Crimini Mushrooms:

Mushrooms are in a class all their own. Literally, they are quite distinct in nature and classified as their own kingdom, separate from plants and animals. But, they are packed with nutrients and make a great addition to a healthy diet.

Mushrooms are good raw on salads or in an array of cooked dishes. You can dice them and sauté with onions as a base for scrambled eggs or stir fry or in soup. They also blend well with ground beef, enhancing the flavor and making the meat go farther when adding to tacos or in pasta.


Featured Recipe: Frisée-Parsley Salad

1 medium head frisée, trimmed and washed

1/4 cup sweet onion, minced or alternately sliced into very thin rings

1/2 bunch fresh Italian parsley, leaves picked and washed

2 tablespoons extra-virgin olive oil

1 tablespoon red wine vinegar


Combine frisée, onion, and parsley in a medium bowl and toss well.

In a separate small non-metal bowl or pint-size mason jar (works great to store any leftover dressing in if you want to double the batch and have on hand for later), whisk together oil and vinegar, and season with salt and freshly ground black pepper.

Add dressing to greens and, using clean hands, toss to coat evenly. Taste and adjust seasoning as necessary.


Adapted from a recipe by Chef Traci Des Jardins

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Welcome to food safety in the Social Media world. Last week Consumer Reports felt that the FDA was not doing enough to protect consumers from an E. coli outbreak. Their experts felt strongly that the E. coli bacteria came from Romaine lettuce. No one knows if it came from packaged romaine, baby romaine, mixed bags of baby romaine, who distributed it, what farm it came from, etc.

What we do know is that there is anecdotal evidence that Romaine might be a common food eaten by the people who got sick. At that time there had been 17 cases in the United States over a 6-week period. There have been thousands of romaine lettuce heads sold during this time. E. coli is a very serious bacteria and can be deadly and at a minimum make a person very sick.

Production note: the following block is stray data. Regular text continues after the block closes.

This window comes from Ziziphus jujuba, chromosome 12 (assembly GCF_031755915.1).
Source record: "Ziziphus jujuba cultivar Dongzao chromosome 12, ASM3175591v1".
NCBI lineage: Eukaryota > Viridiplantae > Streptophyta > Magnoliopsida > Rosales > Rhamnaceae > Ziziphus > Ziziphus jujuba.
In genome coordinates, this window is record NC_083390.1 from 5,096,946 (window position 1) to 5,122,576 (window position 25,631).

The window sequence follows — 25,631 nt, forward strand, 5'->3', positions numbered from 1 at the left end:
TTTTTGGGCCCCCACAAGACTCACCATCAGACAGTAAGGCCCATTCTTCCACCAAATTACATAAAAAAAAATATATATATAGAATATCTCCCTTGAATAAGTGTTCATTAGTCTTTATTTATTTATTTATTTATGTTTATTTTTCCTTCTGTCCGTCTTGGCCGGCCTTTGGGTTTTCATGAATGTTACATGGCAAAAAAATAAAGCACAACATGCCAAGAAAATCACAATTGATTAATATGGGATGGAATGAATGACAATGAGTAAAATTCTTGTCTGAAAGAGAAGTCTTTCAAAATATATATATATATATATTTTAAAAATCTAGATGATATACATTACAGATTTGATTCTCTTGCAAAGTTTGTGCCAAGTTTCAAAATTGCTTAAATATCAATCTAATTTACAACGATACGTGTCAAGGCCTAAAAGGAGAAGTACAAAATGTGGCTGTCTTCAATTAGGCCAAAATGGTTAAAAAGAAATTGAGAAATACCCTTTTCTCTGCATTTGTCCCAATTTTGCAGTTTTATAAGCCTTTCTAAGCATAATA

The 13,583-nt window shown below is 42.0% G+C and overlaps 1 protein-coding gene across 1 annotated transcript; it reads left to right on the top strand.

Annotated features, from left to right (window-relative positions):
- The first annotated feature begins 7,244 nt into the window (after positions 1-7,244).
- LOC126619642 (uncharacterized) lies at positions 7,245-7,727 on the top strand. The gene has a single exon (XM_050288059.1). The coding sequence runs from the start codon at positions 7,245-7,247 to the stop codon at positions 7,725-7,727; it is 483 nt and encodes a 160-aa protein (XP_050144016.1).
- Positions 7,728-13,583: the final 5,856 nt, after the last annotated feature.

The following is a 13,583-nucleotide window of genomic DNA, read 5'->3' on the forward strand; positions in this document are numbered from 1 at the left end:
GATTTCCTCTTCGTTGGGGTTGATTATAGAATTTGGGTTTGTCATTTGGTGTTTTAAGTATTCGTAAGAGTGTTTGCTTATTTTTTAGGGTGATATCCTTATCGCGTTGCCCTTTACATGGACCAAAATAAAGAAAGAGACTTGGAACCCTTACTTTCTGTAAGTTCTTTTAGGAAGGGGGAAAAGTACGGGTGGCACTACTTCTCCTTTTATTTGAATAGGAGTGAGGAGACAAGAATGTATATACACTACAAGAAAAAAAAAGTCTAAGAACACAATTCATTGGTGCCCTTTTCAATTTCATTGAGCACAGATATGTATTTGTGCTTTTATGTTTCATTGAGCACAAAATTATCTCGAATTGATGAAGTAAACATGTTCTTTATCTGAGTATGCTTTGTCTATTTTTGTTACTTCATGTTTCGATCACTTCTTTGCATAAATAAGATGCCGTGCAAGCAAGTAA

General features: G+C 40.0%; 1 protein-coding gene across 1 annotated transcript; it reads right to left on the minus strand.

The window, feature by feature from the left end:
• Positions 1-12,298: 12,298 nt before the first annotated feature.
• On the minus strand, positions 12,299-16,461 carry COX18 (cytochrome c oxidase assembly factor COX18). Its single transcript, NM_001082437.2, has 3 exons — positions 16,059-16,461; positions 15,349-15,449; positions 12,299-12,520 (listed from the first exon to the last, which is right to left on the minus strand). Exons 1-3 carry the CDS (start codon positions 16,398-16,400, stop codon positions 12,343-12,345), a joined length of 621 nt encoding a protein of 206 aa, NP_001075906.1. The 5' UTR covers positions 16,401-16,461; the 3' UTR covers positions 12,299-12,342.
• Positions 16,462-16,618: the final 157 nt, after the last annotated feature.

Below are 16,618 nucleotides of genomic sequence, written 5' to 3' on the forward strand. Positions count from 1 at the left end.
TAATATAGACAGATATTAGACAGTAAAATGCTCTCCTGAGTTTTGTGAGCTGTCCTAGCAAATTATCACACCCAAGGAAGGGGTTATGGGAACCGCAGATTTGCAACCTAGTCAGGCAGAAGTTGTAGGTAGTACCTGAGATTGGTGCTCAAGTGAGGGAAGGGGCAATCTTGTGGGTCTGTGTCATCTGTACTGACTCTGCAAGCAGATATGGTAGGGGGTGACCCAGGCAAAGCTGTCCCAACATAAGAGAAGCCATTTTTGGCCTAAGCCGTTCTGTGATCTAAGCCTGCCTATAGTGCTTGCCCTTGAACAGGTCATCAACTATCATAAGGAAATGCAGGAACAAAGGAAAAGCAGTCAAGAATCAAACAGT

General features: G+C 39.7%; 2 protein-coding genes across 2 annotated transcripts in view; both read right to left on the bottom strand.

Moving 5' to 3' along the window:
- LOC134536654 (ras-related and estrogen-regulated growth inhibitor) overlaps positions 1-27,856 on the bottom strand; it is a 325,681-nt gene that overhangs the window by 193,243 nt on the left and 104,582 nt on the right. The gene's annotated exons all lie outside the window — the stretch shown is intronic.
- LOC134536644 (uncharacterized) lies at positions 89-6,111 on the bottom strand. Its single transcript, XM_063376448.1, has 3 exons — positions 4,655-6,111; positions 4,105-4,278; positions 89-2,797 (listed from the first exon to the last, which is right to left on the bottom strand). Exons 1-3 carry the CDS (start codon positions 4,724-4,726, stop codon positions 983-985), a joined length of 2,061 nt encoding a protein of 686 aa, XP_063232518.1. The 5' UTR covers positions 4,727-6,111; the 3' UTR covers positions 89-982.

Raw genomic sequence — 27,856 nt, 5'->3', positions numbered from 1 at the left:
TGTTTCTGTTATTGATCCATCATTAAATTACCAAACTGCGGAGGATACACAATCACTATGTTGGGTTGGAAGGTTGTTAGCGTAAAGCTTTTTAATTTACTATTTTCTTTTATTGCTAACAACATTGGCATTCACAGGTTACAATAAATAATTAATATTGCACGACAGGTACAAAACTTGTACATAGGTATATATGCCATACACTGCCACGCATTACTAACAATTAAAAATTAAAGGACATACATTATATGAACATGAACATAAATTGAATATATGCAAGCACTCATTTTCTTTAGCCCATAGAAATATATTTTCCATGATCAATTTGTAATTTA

Romaine lettuce is suspected to be the carrier, but it is not clear if it is the romaine, or water it was washed in/irrigated with, or what region, or farm where the bacteria started from. Traceability is a big part of the solution. But the sheer size of our nation and its population makes tracing outbreaks like this really difficult.

The Centers for Disease Control, FDA, and USDA are all working on it and at this point cannot conclusively answer any of the who, what, when, why and where. Which is why there hasn’t been an official warning or recall yet. That might all change in the next few days, as I am writing this newsletter on Friday.

Here is what I can tell you. I have been a farmer for 20 years and been in the produce business for 25 years. Our fruit and vegetable food system is incredibly safe and during my tenure there has been only 1 vegetable related outbreak that is forever etched in my memory. It was the Spinach E. coli outbreak that sickened 276 people in 2006. They believe the contamination occurred from water in an irrigation ditch used to irrigate the spinach. But even this event took a few weeks to track down the source.

That event created what is now called the Food Safety Modernization Act and placed farm inspections into the hands of the FDA. As an aside, most food recalls are centered around processed foods, meat or packaged fruit and vegetables.

Klesick’s has been delivering fresh produce for over 20 years. We have deep relationships that go back just as long. When and if a food recall were to happen, we can reach out to our suppliers or other farms in a heartbeat. We can go right to the invoices and see where the product came from and, in many cases, we know immediately what field it was grown in. We also know which customers received the item in question and can contact them by email or phone based on the situation and all this can be done within an hour. I hope I never have to do any of this, but I know it can be done.

Being a small farm and small business with long standing relationships with other farmers and suppliers helps us provide the safest and most nutritious organically grown produce to you and your families.


Your Farmer and Health Advocate,


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How to Eat Your BOX! (Week of 12/31/17)


Kiwi is most commonly eaten as is by cutting in half and spooning out the inside, but it can also make a great addition to breakfast food, salad or dessert. It can be used in smoothies (try with bananas and avocado), as a topping for granola and yogurt or cereal, or as a decorative and delicious addition to pie or meringue. It makes a great addition to fruit salad or even a green salad if you’re feeling adventurous. And, kiwi makes for a refreshing drink when added to ice water with mint and/or a squeeze of lemon.


Radicchio, Treviso: